The third quadrant of product critique is business-facing which simulating the way that real users do with the product to confirm whether it is the product really needed. The fourth quadrant of product critique is technology facing which mainly uses tools and related techniques to evaluate the performance, robustness and security. In every period of development, these tests should be considered.

The information collected from the tests in these two quadrants should be sent to the quadrants of the left side for creating new testing to drive the next development. This will create a positive enhancement loop.

How to use testing quadrants?

The order of quadrants has no relationship with the order of testing execution. Generally, agile testing starts before business-oriented testing. The factors related to the order of testing are as followed:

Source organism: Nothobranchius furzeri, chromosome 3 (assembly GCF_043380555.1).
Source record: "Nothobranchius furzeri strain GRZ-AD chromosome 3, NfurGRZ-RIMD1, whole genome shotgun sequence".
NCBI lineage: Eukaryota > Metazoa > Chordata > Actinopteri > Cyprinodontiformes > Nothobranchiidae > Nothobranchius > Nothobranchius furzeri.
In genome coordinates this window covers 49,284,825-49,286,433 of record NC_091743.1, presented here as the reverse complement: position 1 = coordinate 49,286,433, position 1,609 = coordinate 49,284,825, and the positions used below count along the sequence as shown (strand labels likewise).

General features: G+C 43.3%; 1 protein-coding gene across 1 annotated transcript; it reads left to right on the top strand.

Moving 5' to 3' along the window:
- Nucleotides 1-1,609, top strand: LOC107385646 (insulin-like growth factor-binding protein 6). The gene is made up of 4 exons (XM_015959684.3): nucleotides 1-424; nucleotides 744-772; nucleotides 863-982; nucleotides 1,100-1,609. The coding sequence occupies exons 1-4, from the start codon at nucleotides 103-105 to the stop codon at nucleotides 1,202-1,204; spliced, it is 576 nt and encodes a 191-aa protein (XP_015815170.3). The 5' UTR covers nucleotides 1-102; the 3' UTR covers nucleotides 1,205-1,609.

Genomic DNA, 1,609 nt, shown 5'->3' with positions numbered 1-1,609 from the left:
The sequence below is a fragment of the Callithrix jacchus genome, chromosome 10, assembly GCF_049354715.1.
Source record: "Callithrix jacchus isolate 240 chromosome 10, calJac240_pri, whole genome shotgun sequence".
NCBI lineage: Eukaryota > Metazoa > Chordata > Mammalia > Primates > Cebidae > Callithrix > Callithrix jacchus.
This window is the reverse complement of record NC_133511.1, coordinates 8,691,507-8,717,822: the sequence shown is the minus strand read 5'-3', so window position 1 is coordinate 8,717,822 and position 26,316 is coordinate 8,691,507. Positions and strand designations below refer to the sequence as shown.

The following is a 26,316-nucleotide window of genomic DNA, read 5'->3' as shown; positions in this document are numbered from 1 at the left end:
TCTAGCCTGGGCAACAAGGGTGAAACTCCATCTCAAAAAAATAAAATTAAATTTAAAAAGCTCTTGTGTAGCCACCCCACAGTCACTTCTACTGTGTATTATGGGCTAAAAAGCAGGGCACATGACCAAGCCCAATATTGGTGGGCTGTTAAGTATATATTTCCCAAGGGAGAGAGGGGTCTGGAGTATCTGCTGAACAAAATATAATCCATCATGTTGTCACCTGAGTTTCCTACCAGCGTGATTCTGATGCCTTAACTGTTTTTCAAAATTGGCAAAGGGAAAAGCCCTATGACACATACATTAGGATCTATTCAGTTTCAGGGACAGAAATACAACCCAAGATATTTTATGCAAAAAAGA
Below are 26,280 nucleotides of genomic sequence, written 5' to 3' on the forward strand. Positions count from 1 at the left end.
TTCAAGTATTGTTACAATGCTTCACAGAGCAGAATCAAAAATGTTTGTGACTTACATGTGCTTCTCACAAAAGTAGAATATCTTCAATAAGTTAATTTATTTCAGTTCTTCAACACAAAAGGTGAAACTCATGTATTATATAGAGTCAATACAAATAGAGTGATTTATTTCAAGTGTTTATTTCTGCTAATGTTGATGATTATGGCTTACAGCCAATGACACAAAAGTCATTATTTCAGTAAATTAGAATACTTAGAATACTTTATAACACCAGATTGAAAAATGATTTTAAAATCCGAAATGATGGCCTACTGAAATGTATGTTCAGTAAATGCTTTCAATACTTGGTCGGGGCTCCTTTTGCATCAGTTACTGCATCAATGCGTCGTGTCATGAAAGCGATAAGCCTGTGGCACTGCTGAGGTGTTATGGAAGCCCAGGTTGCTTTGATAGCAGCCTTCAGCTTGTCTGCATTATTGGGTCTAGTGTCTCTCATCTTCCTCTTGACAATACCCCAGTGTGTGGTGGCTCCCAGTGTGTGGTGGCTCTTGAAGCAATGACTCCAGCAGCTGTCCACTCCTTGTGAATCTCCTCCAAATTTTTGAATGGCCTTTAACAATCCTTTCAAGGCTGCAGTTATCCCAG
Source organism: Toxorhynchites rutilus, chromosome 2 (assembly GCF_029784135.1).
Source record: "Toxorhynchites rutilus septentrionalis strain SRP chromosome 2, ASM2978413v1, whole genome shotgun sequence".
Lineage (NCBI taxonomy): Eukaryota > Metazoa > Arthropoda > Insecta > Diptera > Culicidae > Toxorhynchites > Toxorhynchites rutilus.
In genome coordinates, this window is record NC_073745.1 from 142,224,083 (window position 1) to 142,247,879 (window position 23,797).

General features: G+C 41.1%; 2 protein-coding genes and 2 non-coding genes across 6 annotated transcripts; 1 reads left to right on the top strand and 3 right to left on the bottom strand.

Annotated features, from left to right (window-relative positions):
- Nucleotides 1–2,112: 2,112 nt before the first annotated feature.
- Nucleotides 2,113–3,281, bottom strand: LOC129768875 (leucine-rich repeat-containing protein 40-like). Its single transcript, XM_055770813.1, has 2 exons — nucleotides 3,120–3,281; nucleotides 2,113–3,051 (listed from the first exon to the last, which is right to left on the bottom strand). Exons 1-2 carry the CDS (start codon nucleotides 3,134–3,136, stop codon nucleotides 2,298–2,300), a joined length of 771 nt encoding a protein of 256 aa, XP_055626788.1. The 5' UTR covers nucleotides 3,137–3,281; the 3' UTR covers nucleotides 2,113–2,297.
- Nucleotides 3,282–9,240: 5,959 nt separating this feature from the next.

• The risk of product launching
  • The requirement of product from the business part
  • Whether it is the development based on an existed system or the development of a new system
  • Available testing resources

The testing quadrants only provide a framework to confirm the tests required to ensure quality. Practically speaking, it should be considered with the project to conduct related tests.

Testing layers

The testing layers theory is mainly aimed at automated testing. It is divided into different layers based on the zone that testing covers.

As for the testing layers theory, people may get more familiar with the testing pyramid. It shows the proportion of different types of testing, more units testing in the lower layer and fewer tests in the upper layer, presenting a pyramid structure.